Letters From Father Christmas -Violet Lentz

Letters from Father Christmas, long a staple in the Batchelder family holiday tradition, had always been received on or before Christmas Eve. The letters, usually a recant of the past year’s events, were always filled with humor and truth as befitted The Jolly One, and individualized to fit each recipient.

This year, however, it was December 27th, and the Batchelder family was still not in receipt. Needless to say, the absence of said letters has cut deep into the frivolity of the holiday, leaving the elder members grasping at straws in an attempt to soothe the younger with possible excuses.

“I don’t need an excuse!” proclaimed Lucinda, the eldest at sixteen, from her perch on the window seat, as she twisted feverishly at a lock of hair in precursor to a meltdown. “What I NEED is my letter from Father Christmas, and I will sit here until I get it!”

“Oh my!” “Oh Dear!” “What shall we do?” the frustrated cries of the elders rang out. With no solution forthcoming, father stoked the fire, mother put the kettle on, Grandy took up her embroidery hoop and none of them even noticed when twelve-year-old Timmy snuck up the backstairs.

“Dearest Lucinda,” Timmy wrote in his very best cursive, “Father Christmas apologizes for the lateness with which you will receive this letter, but he has been poorly and volunteers have had to be called in to do some of his letter writing for him. I personally volunteered to write yours.”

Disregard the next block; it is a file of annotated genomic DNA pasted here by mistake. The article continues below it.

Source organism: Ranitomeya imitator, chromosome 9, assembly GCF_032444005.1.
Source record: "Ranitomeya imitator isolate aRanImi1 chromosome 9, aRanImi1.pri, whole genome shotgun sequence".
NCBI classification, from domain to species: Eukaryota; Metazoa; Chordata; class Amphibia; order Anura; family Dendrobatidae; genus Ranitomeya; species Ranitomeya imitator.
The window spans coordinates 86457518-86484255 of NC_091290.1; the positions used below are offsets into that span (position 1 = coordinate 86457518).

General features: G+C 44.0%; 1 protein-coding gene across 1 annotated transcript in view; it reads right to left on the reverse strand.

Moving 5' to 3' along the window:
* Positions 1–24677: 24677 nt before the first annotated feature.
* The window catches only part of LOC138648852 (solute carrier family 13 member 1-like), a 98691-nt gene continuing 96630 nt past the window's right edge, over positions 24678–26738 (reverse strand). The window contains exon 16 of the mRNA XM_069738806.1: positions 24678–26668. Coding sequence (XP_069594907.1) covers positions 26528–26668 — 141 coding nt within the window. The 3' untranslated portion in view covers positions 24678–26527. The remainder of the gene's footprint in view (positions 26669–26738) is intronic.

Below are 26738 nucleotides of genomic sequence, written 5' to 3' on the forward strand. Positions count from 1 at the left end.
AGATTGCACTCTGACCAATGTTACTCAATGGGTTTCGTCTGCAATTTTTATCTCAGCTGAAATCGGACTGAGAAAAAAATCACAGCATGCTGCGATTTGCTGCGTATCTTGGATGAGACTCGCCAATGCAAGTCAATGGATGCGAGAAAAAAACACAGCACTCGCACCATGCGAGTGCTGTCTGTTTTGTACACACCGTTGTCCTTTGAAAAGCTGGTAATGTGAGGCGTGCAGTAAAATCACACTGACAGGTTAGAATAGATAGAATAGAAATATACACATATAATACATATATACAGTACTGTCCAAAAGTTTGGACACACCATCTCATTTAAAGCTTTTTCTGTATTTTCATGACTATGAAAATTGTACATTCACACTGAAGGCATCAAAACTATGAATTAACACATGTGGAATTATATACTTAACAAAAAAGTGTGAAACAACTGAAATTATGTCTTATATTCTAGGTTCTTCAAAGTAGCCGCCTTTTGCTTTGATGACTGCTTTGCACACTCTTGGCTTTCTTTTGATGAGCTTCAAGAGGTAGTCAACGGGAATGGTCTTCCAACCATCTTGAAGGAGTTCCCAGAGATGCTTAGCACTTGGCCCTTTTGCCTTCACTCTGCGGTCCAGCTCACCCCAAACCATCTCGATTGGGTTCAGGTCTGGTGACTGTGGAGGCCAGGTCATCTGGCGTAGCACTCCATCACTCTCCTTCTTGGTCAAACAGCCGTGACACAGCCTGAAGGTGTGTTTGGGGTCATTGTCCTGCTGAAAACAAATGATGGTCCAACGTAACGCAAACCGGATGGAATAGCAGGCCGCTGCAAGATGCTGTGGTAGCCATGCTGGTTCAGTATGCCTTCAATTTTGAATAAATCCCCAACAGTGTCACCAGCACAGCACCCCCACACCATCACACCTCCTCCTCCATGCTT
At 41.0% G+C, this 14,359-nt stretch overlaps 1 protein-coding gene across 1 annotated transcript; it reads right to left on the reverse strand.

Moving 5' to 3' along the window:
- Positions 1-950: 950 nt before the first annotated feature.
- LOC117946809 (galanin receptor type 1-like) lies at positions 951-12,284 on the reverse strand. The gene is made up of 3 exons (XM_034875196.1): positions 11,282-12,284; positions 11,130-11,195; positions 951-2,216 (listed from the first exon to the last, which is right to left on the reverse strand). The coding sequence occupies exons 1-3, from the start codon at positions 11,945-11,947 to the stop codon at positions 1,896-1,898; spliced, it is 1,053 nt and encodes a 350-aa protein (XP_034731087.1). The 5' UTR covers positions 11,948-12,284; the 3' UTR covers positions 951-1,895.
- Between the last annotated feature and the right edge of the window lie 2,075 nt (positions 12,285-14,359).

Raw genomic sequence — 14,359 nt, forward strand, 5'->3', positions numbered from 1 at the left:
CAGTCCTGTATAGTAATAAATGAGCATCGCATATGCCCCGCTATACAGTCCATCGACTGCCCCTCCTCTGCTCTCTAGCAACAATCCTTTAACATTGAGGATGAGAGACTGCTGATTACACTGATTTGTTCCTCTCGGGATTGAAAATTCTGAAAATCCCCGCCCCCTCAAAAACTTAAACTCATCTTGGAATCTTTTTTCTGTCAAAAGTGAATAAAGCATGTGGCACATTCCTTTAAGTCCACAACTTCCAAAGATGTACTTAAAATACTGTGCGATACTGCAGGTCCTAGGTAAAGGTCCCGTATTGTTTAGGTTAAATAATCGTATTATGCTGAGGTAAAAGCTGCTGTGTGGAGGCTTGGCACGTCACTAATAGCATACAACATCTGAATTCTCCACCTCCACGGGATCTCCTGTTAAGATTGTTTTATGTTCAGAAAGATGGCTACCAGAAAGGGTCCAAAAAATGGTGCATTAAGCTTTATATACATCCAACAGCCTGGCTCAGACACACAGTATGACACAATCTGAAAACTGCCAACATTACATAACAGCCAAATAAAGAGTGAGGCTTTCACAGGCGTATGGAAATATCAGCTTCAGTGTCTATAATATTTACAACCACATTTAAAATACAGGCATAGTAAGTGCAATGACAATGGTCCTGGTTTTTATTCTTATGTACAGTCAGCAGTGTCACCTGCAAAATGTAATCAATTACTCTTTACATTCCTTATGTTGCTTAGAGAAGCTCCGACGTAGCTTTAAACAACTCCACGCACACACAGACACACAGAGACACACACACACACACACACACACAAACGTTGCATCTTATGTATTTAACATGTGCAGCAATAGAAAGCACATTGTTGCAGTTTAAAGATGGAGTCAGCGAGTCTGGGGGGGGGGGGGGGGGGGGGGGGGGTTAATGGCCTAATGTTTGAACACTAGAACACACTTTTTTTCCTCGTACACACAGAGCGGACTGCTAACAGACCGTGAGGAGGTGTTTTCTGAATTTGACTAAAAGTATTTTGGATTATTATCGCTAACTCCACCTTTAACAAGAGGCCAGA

“The fact that you have developed quite nicely over the course of the past year has not gone unnoticed. Nor has the fact that you have become unduly preoccupied with thinking about boys. Those hours you have spent gazing at yourself in the mirror have been taken into account too.”

“Therefore, Father Christmas has decided to send you a boy for Christmas this year. And being a boy myself, I have personally volunteered for that too.” He signed it Your Neighbor, John Pennyman and added the P.S. “If you kiss me you will live forever” -just for good measure.

Satisfied that his efforts would extricate Lucinda from the window seat and the rest of the family could finally open their presents and enjoy a proper Christmas dinner, Timmy slipped back into the parlor, equally unnoticed, to await the arrival of the postman. Surely, no one would be the wiser.


© 2019 Violet Lentz

You can read more Violet’s work at  Thru Violet’s Lentz.

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